Physicians and scientists from across the country came to Northwestern University Feinberg School of Medicine on Tuesday, May 14, to honor one of the nation’s most innovative young scientists.
Ruslan Medzhitov, PhD, Howard Hughes Medical Institute Investigator and David W. Wallace Professor of Immunobiology at Yale University School of Medicine, was awarded the inaugural Lurie Prize in the Biomedical Sciences for discoveries related to the immune system. Established by global philanthropist Ann Lurie, the annual prize will honor early-career researchers whose findings have advanced basic biomedical science. The award, which carries an honorarium of $100,000, was presented at a ceremony inside the Robert H. Lurie Medical Research Center of Northwestern University.
“We are honored to host the inaugural Lurie Prize award ceremony,” said Eric G. Neilson, MD, vice president for medical affairs and Lewis Landsberg Dean. “Feinberg has a strong connection and wonderful relationship with Mrs. Lurie, established many years ago with her support of endeavors such as the Lurie Research Center and Robert H. Lurie Comprehensive Cancer Center of Northwestern University. This award further reflects her commitment to the medical sciences and offers young investigators another avenue of support in their pursuit of biomedical discoveries.”
A jury of scientists headed by Solomon Snyder, MD, Foundation for the National Institutes of Health (FNIH) board member and director-emeritus of the Solomon H. Snyder Department of Neuroscience at Johns Hopkins University, selected Medzhitov from a group of 154 nominees.
“I have great respect for Dr. Solomon Snyder and great faith that Dr. Medzhitov is an excellent recipient for this inaugural award,” Ann Lurie said. “My specific interest is to reward and acknowledge a scientist who makes a discovery that is clearly a game changer in terms of medical and biological research.”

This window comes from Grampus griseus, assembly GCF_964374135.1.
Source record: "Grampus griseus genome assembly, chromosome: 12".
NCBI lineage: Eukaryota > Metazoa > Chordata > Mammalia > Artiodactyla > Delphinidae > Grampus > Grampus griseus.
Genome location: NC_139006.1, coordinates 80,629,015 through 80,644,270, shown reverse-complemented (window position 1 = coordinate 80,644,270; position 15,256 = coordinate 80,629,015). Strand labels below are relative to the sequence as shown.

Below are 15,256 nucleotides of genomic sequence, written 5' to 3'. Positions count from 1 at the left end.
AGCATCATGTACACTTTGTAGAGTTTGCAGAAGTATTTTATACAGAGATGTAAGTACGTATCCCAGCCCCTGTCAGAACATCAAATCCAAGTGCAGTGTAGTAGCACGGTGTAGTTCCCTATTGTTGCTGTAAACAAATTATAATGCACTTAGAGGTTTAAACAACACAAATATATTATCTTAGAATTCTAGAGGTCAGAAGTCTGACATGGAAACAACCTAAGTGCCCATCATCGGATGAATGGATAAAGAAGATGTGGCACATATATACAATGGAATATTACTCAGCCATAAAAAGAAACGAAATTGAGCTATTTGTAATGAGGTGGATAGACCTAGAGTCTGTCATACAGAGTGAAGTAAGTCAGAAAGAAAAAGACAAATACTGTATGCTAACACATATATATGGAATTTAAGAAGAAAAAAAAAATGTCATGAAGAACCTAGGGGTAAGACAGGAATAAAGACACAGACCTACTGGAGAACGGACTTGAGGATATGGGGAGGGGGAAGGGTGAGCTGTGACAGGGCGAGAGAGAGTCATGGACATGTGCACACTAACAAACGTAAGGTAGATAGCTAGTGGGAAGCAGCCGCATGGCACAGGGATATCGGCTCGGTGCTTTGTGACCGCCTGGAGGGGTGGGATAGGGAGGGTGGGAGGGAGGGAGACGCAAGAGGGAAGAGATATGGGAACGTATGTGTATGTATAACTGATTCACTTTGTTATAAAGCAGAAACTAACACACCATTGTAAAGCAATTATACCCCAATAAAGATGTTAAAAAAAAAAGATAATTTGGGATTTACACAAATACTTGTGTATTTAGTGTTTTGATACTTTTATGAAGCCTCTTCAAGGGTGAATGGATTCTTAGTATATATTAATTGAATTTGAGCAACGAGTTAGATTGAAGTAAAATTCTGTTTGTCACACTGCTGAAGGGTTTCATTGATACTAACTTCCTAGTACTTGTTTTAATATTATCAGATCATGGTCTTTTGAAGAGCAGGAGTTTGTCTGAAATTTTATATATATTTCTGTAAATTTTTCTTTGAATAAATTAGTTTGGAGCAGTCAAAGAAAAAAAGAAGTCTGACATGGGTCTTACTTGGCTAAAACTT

The innate immune system that Medzhitov studies rapidly mobilizes a response to infection and, together with the adaptive immune system, is crucial to protecting human health. In laying out the rationale for granting the award, Snyder said Medzhitov discovered and characterized a class of proteins called Toll-like receptors which recognize and facilitate the immune response to toxic proteins.
“Dr. Medzhitov’s painstaking studies have advanced the entire field of immunology and opened the way for the development of new vaccines and treatments,” said Snyder. “He is a true pioneer of medical science.”
Born in Tashkent in the former Soviet Republic of Uzbekistan, Medzhitov studied biology and biochemistry at a time when financial resources for scientific research were scarce. While reading medical journals, he discovered an article by Charles Janeway Jr., MD, that sparked his interest in immunology and eventually led to a fellowship in the U.S. and his current professorship in immunobiology at Yale.
“I am very grateful to be the first recipient of the Lurie Prize and appreciate the recognition of not only my own work, but also that of young scientists in biomedical research who will be so recognized in the future,” Medzhitov said.
Among the guests taking part in Tuesday’s award ceremony were the honorable John Porter, FNIH vice-chair for policy and former congressman; Maria Freire, PhD, president of the FNIH; and Charles Sanders, MD, chairman of the FNIH. NIH Director Francis Collins MD, PhD, provided a video message for the event.